Ecuador continues to produce some of our favorite coffees each year. This is our second season working with Felipe's coffee, and it is once again impressive. In the cup we find delicate florality, ripe stone fruit, and strawberry.
Palanda, Zamora Chinchipe
Hand picked at peak ripeness. Floated to further remove defects. Depulped. Wet fermented for 60 hours. Washed. Dried on raised beds for 20 days.
Thanks to his parents, Felipe has always been passionate about coffee. He planted his first trees when he was eight years old, and harvested his first cherries when he was 12. Because coffee has always been a crop that has generated income for his family, he takes great care and pride in its production. He first planted 7,000 Mejorado trees, and after seeing the quality potential and excellent results from those trees, he now has 14,000 of them. As such, we should start seeing a much larger production from Felipe in the next few years.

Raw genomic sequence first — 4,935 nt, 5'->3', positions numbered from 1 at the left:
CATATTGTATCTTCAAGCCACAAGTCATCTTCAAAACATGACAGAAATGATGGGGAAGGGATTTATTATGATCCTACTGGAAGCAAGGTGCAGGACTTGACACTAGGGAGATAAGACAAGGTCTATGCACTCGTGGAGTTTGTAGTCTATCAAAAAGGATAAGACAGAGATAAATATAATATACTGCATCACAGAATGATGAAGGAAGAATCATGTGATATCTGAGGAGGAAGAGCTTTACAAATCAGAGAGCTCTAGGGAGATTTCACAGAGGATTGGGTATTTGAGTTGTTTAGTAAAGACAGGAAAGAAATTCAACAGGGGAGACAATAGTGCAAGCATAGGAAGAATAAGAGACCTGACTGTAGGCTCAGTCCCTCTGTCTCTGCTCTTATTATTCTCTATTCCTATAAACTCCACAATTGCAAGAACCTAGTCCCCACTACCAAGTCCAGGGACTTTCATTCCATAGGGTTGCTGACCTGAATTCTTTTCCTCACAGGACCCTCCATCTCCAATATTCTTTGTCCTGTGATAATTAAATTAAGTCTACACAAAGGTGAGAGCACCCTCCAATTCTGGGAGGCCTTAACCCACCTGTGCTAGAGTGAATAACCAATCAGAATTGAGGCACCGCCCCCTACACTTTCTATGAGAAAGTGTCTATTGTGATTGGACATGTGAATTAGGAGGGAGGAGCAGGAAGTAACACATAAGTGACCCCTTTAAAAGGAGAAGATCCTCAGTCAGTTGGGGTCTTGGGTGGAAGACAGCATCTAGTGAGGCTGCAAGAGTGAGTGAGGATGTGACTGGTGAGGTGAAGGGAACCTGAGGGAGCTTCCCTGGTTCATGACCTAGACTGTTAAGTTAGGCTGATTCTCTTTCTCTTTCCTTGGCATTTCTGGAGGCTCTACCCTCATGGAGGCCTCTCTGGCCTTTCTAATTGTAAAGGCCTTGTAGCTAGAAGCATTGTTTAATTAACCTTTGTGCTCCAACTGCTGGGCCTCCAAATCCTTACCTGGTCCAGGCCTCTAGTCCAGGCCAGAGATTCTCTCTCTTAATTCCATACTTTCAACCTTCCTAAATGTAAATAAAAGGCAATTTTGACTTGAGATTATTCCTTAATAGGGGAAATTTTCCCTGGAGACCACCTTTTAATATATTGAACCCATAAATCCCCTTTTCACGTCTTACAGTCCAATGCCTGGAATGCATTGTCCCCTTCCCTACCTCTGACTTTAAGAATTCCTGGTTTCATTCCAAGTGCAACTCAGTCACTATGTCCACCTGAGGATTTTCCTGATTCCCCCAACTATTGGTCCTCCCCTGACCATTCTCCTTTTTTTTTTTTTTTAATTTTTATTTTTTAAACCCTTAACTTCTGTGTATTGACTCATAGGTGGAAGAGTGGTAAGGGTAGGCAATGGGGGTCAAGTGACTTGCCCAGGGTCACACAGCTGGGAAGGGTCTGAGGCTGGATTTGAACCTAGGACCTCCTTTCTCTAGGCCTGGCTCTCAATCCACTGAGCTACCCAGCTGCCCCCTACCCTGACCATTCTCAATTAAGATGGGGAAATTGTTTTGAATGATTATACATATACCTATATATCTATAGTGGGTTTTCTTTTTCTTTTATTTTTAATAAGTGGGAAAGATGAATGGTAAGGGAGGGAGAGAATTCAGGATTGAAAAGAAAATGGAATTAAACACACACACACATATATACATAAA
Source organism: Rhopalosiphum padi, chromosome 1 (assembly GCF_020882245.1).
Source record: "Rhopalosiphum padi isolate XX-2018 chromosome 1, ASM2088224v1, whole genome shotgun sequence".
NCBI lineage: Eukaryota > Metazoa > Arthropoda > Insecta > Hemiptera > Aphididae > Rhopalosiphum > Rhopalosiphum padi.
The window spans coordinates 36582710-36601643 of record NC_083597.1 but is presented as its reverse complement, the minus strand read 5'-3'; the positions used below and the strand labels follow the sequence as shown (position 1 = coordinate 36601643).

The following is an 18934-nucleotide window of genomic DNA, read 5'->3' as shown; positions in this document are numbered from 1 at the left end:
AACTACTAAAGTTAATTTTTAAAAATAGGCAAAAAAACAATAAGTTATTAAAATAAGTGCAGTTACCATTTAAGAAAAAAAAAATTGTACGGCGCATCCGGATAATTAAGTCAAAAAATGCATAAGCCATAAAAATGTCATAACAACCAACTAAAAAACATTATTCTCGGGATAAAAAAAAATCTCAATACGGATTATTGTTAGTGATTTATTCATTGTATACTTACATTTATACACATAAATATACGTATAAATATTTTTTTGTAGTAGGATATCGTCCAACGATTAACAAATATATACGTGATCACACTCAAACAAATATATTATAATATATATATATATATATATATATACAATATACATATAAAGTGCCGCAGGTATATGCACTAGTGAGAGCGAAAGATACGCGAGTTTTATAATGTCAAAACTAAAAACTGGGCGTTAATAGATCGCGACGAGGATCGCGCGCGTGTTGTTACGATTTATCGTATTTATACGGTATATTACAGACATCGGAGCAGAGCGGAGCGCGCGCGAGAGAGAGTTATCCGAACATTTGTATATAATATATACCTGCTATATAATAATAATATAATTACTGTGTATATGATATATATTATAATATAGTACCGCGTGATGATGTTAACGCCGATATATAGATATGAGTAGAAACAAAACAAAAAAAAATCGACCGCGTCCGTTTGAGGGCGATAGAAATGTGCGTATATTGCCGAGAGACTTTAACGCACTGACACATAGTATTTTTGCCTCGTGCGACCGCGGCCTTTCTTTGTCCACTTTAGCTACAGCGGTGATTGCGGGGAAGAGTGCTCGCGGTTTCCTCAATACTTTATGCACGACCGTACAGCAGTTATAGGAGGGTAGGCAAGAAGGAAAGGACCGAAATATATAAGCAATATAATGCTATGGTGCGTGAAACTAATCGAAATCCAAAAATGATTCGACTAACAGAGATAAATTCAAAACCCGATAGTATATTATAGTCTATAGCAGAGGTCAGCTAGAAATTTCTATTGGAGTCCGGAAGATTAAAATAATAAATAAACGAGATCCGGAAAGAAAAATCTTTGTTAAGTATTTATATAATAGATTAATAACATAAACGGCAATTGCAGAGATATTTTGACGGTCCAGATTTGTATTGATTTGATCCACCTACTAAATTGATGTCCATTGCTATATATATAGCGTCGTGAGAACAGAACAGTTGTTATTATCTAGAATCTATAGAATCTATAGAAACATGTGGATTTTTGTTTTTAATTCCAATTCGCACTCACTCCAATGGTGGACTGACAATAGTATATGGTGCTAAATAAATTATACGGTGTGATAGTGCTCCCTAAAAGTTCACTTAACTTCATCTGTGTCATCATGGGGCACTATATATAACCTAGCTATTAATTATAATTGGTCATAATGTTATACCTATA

Mejorado is a very unique variety mainly grown in Ecuador. Though it is commonly misnamed Typica Mejorado, we now know—due to genetic testing by World Coffee Reseach—that it is actually a Bourbon variety cross-pollinated with an Ethiopian Landrace variety.
The cost of getting a coffee from cherry to beverage varies enormously depending on its place of origin and the location of its consumption. The inclusion of price transparency is a starting point to inform broader conversation around the true costs of production and the sustainability of specialty coffee as a whole.